Tax implications abound. 

On the City website is a page with a map and a link to a spreadsheet on millage rates. https://www.apopka.gov/979/South-Apopka-Annexation When I look at this page and the millage rate chart, it looks like nothing has changed since the beginning. But certainly, there is no easily understandable education on the impact of annexation.

I have suggested a comprehensive annexation education system for people with limited transportation, reading skills, internet access, technology skills, and education levels. A series of unbiased, educational workshops need to be offered immediately, not right before the election.

*Different times of day and days of the week for working people

*Different locations around South Apopka and Apopka for walkers and elderly

*For property owners and renters, renters absorb the taxes

*For all voters of South Apopka CDA and the City of Apopka


*Computers with access to a calculating spreadsheet for their new tax rates 

*Department employees to discuss services offered

*Voter registration for disenfranchised citizens

*Council people to answer questions

Citizens, Council, and City employees of Apopka should travel to South Apopka to meet their neighbors, volunteer in the schools, eat in restaurants, and invest in the community. Then, vote for annexation to compensate for the bigotry and losses they have suffered over the last century.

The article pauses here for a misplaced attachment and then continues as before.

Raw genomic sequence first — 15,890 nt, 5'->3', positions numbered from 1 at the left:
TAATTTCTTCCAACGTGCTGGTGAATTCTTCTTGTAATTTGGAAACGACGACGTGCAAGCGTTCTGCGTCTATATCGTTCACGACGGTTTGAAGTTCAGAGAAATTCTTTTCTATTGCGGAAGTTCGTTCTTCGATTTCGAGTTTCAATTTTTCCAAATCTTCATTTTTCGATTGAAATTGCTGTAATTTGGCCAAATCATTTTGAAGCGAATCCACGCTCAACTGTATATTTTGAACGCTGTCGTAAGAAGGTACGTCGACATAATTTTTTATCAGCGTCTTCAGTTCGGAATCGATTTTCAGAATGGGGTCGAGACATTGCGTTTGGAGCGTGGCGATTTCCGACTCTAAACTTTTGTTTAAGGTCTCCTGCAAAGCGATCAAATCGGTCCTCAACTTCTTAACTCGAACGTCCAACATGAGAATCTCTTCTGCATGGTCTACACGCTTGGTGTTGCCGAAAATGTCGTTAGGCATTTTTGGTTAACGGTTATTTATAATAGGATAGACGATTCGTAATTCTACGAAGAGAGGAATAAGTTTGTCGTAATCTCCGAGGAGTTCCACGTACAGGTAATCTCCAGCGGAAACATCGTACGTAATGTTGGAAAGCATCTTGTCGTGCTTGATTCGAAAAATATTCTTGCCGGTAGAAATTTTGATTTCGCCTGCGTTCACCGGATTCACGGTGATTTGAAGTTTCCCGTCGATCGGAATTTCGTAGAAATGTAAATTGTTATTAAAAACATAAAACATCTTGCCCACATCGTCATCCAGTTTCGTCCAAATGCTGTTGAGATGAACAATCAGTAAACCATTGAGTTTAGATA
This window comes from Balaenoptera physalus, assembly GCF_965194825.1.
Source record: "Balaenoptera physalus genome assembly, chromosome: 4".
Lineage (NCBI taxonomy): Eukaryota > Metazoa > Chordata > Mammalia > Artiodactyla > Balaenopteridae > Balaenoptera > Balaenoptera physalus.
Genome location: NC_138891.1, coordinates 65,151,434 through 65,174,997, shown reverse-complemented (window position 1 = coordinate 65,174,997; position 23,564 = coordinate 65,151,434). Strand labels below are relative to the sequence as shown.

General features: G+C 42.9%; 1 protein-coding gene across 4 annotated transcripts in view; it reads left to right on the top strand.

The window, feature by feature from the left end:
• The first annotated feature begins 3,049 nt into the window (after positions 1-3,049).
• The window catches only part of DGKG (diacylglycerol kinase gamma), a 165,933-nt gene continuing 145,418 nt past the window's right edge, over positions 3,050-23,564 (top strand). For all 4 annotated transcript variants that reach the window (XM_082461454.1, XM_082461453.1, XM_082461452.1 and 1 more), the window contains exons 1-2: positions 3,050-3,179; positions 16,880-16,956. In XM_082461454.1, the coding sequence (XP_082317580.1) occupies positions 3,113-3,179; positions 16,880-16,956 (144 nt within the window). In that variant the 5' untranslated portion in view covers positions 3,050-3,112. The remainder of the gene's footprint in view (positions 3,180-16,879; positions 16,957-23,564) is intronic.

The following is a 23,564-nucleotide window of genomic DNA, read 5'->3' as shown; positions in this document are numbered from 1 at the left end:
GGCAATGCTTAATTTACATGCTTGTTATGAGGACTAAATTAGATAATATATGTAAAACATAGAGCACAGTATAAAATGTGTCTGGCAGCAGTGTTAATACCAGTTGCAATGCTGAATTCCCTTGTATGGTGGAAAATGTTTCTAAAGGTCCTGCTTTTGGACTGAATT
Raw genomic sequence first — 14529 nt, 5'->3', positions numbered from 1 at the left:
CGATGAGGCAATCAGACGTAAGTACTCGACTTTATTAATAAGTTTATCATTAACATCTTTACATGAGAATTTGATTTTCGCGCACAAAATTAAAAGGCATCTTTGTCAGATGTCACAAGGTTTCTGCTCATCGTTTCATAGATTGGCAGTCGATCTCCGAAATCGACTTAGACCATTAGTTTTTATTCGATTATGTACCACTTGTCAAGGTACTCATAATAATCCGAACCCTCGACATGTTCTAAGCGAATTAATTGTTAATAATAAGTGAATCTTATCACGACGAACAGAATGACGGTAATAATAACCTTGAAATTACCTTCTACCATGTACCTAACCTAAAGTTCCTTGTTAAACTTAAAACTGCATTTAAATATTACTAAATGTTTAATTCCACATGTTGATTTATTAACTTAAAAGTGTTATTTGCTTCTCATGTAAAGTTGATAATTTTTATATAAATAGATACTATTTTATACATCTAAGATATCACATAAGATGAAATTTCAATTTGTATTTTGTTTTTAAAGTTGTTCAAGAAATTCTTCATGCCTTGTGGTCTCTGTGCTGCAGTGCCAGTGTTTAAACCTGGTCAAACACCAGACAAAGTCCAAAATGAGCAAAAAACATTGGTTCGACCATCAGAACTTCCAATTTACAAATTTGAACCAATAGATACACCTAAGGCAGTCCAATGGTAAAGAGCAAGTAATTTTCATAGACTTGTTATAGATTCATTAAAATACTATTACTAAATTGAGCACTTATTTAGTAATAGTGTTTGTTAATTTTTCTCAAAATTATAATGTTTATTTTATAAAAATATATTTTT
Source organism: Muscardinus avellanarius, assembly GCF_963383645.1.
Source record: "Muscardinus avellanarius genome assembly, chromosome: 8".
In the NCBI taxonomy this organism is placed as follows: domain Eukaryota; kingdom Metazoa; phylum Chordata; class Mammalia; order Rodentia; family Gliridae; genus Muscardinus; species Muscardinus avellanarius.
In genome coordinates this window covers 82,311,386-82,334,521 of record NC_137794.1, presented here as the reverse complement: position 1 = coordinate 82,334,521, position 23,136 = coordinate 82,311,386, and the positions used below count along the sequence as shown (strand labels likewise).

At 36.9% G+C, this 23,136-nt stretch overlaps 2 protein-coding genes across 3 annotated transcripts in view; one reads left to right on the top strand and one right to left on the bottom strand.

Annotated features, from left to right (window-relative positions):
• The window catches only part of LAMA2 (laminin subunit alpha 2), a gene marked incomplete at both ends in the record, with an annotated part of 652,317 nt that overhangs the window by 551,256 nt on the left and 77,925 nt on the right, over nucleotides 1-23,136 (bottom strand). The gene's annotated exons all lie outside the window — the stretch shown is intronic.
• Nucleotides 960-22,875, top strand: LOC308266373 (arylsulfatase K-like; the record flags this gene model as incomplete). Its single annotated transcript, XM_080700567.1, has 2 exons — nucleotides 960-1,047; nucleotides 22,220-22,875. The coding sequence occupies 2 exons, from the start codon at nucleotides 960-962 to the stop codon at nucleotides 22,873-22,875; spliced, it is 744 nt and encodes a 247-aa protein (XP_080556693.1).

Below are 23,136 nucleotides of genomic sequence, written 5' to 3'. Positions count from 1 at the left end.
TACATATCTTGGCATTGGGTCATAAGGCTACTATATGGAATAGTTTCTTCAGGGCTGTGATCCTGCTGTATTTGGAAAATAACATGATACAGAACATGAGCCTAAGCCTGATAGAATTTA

This atrocity must be reversed immediately. It must not continue. 

Council, YOUR administration cannot afford to be known as the one that allowed this to continue by not annexing South Apopka CDA in the City of Apopka. 

If there is a surcharge on water, especially expensive reclaimed water, STOP the SURCHARGE. 


  1. Slim, Perrine. (2015). The Pennings of Perrine Slim: Stories of Northwest Orange County Florida
  2. Slongwhite, Dale F. (2014). Fed Up: the high cost of cheap food. 
  3. Garcia, Jason. (5 Oct 2003). Safety Net Fails Farmworkers. Orlando Sentinel. A1, A16, A17

Dr. Phyllis M. Olmstead is an Apopka resident, Historian, Publisher, and Educator.

Dr. Phyllis Olmstead, South Apopka, Apopka Utilities, South Apopka Annexation